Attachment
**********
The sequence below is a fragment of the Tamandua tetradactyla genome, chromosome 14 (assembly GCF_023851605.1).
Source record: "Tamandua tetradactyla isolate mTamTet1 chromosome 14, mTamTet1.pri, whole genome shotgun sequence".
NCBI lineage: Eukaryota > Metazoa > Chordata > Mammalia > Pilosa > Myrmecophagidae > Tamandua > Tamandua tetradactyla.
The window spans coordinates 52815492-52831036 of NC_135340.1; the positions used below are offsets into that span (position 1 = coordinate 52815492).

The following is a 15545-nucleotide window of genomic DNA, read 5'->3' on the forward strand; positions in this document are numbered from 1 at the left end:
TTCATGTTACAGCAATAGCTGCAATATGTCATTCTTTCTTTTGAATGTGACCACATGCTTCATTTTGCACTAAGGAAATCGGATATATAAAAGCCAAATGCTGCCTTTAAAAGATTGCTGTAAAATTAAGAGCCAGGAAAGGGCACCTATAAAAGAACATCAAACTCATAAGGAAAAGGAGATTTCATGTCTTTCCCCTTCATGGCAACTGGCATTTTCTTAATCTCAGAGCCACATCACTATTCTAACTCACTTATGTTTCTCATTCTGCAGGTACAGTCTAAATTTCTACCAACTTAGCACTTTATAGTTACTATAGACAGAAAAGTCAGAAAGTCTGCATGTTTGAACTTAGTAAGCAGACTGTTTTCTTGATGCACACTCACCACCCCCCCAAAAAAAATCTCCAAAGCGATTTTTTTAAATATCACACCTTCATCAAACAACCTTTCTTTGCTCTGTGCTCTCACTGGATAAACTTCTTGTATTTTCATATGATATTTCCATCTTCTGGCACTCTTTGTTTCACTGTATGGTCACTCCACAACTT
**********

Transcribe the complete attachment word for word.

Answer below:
The sequence below is a fragment of the Tamandua tetradactyla genome, chromosome 14 (assembly GCF_023851605.1).
Source record: "Tamandua tetradactyla isolate mTamTet1 chromosome 14, mTamTet1.pri, whole genome shotgun sequence".
NCBI lineage: Eukaryota > Metazoa > Chordata > Mammalia > Pilosa > Myrmecophagidae > Tamandua > Tamandua tetradactyla.
The window spans coordinates 52815492-52831036 of NC_135340.1; the positions used below are offsets into that span (position 1 = coordinate 52815492).

The following is a 15545-nucleotide window of genomic DNA, read 5'->3' on the forward strand; positions in this document are numbered from 1 at the left end:
TTCATGTTACAGCAATAGCTGCAATATGTCATTCTTTCTTTTGAATGTGACCACATGCTTCATTTTGCACTAAGGAAATCGGATATATAAAAGCCAAATGCTGCCTTTAAAAGATTGCTGTAAAATTAAGAGCCAGGAAAGGGCACCTATAAAAGAACATCAAACTCATAAGGAAAAGGAGATTTCATGTCTTTCCCCTTCATGGCAACTGGCATTTTCTTAATCTCAGAGCCACATCACTATTCTAACTCACTTATGTTTCTCATTCTGCAGGTACAGTCTAAATTTCTACCAACTTAGCACTTTATAGTTACTATAGACAGAAAAGTCAGAAAGTCTGCATGTTTGAACTTAGTAAGCAGACTGTTTTCTTGATGCACACTCACCACCCCCCCAAAAAAAATCTCCAAAGCGATTTTTTTAAATATCACACCTTCATCAAACAACCTTTCTTTGCTCTGTGCTCTCACTGGATAAACTTCTTGTATTTTCATATGATATTTCCATCTTCTGGCACTCTTTGTTTCACTGTATGGTCACTCCACAACTT